NDHLOVU: AT UNFPA We Don’t Recommend Abortion, But Ensure Adequate Care



Ms. Ratidzai Ndhlovu is the United Nations Population Fund (UNFPA) Resident Representative (Nigeria). Speaking with KAMAL TAYO OROPO, she explains the agency efforts in bringing succour to women victims of Boko Haram insurgency, particularly the rescued pregnant ladies. 

The UNFPA has been active in the effort at rehabilitating a number of Boko Haram victims; would you confirm how many of the rescued girls are pregnant? WHEN humanitarian crises strike, the UNFPA is there and fully committed to ensuring that women can deliver babies safely and that they can maintain their health, dignity, rights and self-worth even in the most challenging situations.

Our efforts are focused on supporting women and girls to restore their lives as quickly as possible and begin the process of healing to be able to fulfill their potential and once again resume productive lives. On our part, we provide assistance to the rescued women and girls along with other highly affected people.

But on the numbers of impregnated rescued girls, the government is managing such information. The UNFPA priority is to ensure that those who are pregnant get the services essential for safe delivery.

What has been the nature of the UNFPA engagement in this regard? What we do at the UNFPA is to ensure that pregnant women and girls get the health care that they need and that they deliver their babies safely with skilled birth attendants.

It restores the dignity of women by providing them with hygiene items needed to address women-specific needs. UNFPA also supports survivors of violence through psycho-social counselling.

In order to facilitate these services, the agency supports the training of health workers and psycho-social counsellors. This support includes the rescued women and girls. Upon the arrival of rescued women and children in Malkohi camp in Yola, we responded immediately by providing reproductive health care and psycho-social counseling.

Women and girls who survive unimaginable trauma of captivity and brutalising violence need immediate and compassionate care and UNFPA has been, as always, determined to ensure that they are given everything they need to be able to heal with dignity, safety and a restored sense of self-worth. After a few weeks of counseling, there was marked improvement in the survivors.

What informed your call for “mercy” abortion for the victims? I really don’t know where this information emanated from or what gives the impression that the UNFPA will give such advice. For any avoidance of doubt, let me empahtically state that the UNFPA does not promote abortion of any type, neither does it support it as a method of family planning nor does it have any abortion related interventions in Nigeria.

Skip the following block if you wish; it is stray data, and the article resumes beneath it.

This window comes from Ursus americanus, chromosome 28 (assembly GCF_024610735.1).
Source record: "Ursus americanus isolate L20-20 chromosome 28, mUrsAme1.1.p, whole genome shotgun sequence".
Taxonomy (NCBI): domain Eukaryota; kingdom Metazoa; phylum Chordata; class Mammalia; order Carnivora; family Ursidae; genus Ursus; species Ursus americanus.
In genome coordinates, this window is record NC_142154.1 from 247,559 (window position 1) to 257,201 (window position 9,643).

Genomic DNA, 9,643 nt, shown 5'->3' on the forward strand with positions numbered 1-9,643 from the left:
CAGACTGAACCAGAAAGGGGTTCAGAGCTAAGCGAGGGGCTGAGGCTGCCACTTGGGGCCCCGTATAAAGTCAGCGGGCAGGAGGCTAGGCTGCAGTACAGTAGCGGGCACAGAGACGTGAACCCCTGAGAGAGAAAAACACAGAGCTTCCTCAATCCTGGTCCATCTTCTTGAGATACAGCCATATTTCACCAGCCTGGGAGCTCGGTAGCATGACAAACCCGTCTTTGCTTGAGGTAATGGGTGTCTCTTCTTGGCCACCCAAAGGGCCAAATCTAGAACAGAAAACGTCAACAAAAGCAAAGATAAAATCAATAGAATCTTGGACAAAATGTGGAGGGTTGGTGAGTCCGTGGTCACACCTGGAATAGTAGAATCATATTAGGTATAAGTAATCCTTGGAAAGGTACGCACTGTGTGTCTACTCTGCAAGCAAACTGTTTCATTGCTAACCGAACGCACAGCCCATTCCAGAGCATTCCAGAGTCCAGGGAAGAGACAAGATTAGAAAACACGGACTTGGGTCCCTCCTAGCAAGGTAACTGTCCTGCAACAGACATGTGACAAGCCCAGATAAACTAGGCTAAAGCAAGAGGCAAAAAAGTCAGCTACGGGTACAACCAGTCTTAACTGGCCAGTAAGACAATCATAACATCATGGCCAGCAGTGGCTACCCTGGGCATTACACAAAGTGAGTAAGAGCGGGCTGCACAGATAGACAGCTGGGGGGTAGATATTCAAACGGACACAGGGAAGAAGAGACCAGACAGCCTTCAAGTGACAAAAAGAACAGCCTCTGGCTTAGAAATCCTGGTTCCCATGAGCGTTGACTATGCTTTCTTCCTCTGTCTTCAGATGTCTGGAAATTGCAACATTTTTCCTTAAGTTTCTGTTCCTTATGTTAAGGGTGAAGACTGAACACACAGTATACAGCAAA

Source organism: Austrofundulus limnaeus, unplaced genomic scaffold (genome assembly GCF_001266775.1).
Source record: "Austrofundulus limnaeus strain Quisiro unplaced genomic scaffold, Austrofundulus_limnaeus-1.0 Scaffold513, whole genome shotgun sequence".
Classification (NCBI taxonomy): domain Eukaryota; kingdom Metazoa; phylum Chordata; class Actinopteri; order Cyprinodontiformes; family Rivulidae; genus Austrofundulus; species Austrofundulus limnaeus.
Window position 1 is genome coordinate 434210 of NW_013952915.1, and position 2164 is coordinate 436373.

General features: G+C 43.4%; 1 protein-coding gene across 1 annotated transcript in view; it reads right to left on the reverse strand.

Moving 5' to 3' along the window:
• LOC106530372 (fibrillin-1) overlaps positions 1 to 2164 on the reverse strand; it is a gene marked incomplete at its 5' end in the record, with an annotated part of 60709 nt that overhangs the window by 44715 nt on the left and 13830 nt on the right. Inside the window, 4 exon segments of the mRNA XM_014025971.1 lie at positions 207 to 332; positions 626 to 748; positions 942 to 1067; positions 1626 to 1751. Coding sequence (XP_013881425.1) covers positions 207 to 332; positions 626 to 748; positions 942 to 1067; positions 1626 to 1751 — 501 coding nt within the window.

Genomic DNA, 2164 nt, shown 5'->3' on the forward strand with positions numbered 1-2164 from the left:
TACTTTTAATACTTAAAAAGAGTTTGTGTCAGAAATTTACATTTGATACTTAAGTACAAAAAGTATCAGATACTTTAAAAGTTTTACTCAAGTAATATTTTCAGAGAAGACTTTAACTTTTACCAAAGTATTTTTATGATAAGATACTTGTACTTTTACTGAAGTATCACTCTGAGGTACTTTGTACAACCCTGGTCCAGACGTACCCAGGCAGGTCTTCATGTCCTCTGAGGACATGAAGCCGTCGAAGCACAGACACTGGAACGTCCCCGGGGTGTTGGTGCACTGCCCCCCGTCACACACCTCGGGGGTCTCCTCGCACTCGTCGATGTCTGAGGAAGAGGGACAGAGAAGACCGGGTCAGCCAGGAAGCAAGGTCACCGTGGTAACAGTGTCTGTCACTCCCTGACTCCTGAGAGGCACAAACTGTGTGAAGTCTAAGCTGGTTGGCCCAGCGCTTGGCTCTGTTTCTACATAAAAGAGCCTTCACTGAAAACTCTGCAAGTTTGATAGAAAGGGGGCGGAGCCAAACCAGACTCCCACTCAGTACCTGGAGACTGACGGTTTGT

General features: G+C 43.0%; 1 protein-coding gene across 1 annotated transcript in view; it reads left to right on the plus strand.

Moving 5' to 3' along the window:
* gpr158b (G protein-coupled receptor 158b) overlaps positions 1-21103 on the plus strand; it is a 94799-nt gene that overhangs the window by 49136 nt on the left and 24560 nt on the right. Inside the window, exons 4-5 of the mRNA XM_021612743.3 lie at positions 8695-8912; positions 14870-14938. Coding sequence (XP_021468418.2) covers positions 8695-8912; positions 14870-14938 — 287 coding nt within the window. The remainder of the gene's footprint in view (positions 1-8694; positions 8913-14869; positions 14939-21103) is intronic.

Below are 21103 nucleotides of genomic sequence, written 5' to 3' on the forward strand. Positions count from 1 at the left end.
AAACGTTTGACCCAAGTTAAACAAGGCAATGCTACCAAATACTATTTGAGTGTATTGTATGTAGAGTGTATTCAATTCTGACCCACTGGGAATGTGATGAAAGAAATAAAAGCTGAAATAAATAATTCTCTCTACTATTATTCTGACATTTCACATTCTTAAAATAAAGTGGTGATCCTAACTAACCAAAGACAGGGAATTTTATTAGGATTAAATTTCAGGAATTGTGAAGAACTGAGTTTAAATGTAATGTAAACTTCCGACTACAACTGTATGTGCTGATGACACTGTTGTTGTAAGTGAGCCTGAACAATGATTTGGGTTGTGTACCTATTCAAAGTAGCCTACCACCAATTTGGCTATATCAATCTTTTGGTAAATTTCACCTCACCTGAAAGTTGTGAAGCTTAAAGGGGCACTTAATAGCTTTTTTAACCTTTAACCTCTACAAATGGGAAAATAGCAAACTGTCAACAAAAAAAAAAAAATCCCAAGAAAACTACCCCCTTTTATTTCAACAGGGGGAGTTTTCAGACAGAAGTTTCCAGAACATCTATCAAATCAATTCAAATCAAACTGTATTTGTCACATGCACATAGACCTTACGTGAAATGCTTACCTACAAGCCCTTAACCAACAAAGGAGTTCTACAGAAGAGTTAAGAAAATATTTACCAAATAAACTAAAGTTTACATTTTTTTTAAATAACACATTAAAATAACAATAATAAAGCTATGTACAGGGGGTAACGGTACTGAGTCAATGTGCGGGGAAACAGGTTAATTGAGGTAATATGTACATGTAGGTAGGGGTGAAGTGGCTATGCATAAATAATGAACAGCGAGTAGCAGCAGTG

UNFPA supports voluntary family planning so that women and men can freely determine the number, timing and spacing of their children, as well as, prevent unwanted pregnancies — it is their human right to do so and to have the means to exercise that right. This helps reduce recourse to abortion. All UNFPA support abides by Nigeria’s laws.

What options are there for these victims? The survivors need to be counselled, stabilised and reintegrated into their communities as soon as conditions permit. UNFPA will work with the government and other partners to prepare the survivors and their communities for this to happen.

It is reported that it could be difficult gaining the trust of some of these victims; how has the agency been able to get across to their minds? As have stated earlier, we have trained psychosocial counselors, who have the skills in talking with survivors of violence and most specifically, Gender Based Violence (GBV), which falls, within one of our mandate areas.

Through sessions of one-on-one and group counselling, our counsellors have been able to stabilise these survivors by re-establishing the feelings of trust and safety so that they can open up and tell their stories without fear of being hurt by their sad memories.

How would you describe the level of cooperation from the Nigerian government? The cooperation between UNFPA and the Nigerian government is excellent. UNFPA supports implementation of national priorities both in terms of humanitarian action and development. UNFPA does not implement programs but supports government in its implementation of both humanitarian and development programs.

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1 Comment
  • Maigari

    The cases of the BH abuse victims seems to have been mishandled from the start. The way the story was disseminated was wrong. The women should have been counselled on the entire issue and given a choice whether to keep the pregnancy or not. After that medical advise could be sought on where it is too late for an abortion. The idea pf “adequate care” is somewhat unrealistic given the instituitional decay att both the medical and social branches of the our governance and the general lack of awareness on these issues. A careful study of a similar scenario played out in Bosnia Herzegovina and valuable lessons could be drawn from there. It is still not too late though because from the look of things there are still far more cases of these forced pregnancies to be discovered. The BH are just not humane anywhere.